By Sharleen Mohammed
DISABLED people have often use art to express their feelings about the world and their place in it.
Some disabled people have been all too aware of their disabilities and the way it has influenced or affected their artwork.
Great art has been produced by artists with all manner of disabilities, proving that disability does not have to hold back anyone with a creative spirit and more importantly, that anyone can be an artist.
But unlike most artists, Nompilo Nkomo – a Bulawayo-based painter – has adapted to a unique way of plying her trade.
With a limited range of movement due to multiple disability, Nompilo uses her left foot in all her exhilarating paintworks.
She was born with deformed arms and legs and suffers.
As if that is enough, she has difficulties with her speech and still finds strength to pursue her passion of becoming an artist.
Nompilo, whose name literally translates to “mother of life”, was born with clubfoot and clubhands.
This inspiring artist creates stunningly colourful paintings, a mauve of purple, yellow, blue and white.
She paints humans, animals and flowers.
He eyes positively shined with enthusiasm as she greeted a team from the United Kingdom that had visited Zimbabwe to seeking opportunities to help improve its tourism sector.
The team, consisting of Dr Fellitious Mujaidi, Garikai Mushambadope and Zanzile Dube, were on a nationwide tour of he country’s tourist resort.
Their tour included a stop at Kombisi Village turned into, turned into an exhilarating resort by an old villager with excellent hospitality skills.
Nimpilo says despite her afflictions, she found a way to showcase her talent through foot painting to communicate with the world.
For Nompilo, painting with toes is the norm, but for neuroscientists, the artistic hobby presents an opportunity to understand how the brain can adapt to different physical experiences.
Since she had been part of brain imaging studies at Mzilikazi Art and Craft training before, the defined toe maps didn’t come as a surprise to her family, friends, caregivers.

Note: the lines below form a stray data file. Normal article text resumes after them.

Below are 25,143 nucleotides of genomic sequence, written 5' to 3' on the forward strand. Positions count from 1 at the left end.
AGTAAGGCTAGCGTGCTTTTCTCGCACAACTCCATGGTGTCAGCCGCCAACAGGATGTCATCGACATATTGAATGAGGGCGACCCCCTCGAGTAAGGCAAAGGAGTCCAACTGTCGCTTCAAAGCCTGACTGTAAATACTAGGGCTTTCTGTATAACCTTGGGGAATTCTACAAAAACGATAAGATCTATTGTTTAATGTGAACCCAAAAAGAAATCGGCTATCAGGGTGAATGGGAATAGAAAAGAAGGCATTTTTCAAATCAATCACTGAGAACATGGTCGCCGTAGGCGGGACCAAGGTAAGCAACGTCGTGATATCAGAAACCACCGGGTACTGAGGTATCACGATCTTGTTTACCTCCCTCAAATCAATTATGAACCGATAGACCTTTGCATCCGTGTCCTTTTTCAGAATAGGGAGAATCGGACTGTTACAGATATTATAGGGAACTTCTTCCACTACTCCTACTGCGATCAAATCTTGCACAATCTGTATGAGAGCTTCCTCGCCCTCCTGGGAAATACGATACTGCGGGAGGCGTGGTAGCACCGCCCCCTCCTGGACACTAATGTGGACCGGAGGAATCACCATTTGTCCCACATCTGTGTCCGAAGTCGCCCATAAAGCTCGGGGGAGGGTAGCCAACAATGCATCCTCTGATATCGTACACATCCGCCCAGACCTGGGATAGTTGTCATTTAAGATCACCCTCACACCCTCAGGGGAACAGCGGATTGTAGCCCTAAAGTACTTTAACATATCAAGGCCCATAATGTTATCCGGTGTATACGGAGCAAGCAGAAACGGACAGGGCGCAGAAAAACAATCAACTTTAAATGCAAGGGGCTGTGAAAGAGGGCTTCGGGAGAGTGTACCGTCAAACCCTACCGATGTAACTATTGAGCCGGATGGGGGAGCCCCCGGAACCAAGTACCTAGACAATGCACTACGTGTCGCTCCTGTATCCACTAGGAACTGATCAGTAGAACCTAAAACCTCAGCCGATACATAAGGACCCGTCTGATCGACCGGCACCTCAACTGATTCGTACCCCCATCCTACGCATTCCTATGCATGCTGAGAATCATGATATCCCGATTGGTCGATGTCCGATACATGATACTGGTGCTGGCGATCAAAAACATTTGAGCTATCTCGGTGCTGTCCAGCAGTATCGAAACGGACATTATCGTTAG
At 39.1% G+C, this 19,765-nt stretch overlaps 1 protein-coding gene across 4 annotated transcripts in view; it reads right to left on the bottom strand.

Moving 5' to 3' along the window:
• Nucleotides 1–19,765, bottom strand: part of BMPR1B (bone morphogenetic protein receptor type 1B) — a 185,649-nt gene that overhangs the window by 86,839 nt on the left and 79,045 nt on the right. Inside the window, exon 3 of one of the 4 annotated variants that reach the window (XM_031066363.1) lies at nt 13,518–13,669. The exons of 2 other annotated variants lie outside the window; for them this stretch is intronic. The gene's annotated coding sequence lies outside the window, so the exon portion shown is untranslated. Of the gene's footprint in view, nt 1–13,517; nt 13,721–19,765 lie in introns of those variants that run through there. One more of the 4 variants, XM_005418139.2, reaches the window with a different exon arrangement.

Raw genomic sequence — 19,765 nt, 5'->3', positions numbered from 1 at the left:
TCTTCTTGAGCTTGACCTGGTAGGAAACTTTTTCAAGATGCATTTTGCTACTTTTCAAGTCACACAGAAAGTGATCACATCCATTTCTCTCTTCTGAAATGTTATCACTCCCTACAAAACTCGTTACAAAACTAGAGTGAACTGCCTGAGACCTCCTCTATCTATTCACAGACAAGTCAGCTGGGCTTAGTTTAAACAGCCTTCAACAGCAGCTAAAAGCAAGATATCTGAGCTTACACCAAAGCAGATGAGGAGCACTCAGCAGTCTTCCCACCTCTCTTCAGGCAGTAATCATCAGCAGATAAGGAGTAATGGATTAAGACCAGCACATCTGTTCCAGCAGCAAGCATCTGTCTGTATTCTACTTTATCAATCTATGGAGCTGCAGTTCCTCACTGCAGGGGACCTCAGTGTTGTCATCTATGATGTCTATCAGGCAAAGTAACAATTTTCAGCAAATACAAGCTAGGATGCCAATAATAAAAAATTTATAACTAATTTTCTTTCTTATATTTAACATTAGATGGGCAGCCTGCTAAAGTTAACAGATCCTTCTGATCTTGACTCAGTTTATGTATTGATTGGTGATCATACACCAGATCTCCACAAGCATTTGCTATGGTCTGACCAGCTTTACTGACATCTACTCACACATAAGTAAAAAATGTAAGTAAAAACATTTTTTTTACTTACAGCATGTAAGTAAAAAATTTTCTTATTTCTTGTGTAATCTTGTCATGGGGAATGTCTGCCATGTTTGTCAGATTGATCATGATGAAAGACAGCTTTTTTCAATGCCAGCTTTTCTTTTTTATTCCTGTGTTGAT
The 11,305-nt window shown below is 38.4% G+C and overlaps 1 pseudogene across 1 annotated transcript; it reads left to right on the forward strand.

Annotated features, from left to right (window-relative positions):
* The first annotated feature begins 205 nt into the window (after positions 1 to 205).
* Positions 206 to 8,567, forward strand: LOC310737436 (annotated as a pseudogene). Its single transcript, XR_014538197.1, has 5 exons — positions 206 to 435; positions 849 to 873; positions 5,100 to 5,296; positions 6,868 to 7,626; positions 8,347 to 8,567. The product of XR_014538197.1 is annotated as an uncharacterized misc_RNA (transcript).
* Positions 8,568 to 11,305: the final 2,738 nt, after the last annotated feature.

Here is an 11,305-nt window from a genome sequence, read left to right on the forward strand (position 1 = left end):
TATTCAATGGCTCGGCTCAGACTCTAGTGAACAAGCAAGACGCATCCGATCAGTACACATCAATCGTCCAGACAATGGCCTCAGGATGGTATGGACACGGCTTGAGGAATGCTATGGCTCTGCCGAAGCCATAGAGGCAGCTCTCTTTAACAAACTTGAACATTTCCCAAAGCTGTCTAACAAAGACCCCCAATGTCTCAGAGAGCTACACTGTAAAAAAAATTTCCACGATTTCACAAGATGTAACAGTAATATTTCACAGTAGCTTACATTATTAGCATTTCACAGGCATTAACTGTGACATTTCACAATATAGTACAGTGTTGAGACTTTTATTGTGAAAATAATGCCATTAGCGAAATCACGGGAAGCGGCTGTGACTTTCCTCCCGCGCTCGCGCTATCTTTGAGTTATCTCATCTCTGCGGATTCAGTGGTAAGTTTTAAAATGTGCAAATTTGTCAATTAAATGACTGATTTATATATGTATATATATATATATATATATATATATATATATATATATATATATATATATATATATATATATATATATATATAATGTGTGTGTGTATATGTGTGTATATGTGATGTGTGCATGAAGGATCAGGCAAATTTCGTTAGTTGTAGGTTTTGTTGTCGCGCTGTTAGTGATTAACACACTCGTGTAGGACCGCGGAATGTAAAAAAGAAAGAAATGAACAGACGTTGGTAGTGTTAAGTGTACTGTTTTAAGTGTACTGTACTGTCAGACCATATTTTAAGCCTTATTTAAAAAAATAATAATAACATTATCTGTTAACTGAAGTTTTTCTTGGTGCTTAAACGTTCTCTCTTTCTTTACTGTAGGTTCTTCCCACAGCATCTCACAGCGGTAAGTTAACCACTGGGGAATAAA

According to medical experts, babies born with clubhands have a hand that turns inward, causing a limited range of motion at the wrist.
As a result, a child with the condition may have trouble performing tasks that require his or her hands.
Clubfoot describes a range of foot abnormalities usually present at birth, in which a baby’s foot is twisted out of shape or position.
While many of her kind have resigned to begging and given to a life of clemence, Nompilo says she doe not want anyone to feel sorry for her.
She says she is leading a normal happy life like everyone else.
“Do not feel sorry for me because my disabilities do not define my life. Our culture is such that if you do not look like people in magazines and in movies, it is assumed you have a sad life. I am a Christian, a woman, a sister and an aunt,” Nompilo.
“My life is not so different from other women; I am living it to its fullest,” she declared.
Brian Zulu, who has been a caregiver to Nompilo since her parents demise said: “She is a brilliant woman and why wouldn’t anyone want to buy her painting with such amazing pictures?”
“Of course, none of this would be possible without her parents. Sadly, they both passed away when she was relatively young. Nompilo grew up in a time when expectations were not too high for someone with a severe disability. Yet there was never a question that she might not go to college, just like every other girl of her age,” said Brian.
Brian prioritises working with people who are living with disabilities with the goal bringing the best out of them.
He said: “A lot of companies shy away from hiring candidates with disabilities in part because they are not sure what those employees will need to do the job. Employers imagine they will have to buy expensive equipment or adapt their office space, but the reality is quite different.”
Walking into Nompilo’s gallery, one might not believe that the art pieces were created by toes.
According to the World Bank, 15% of the world’s population have some form of disability, one-fifth of them significant.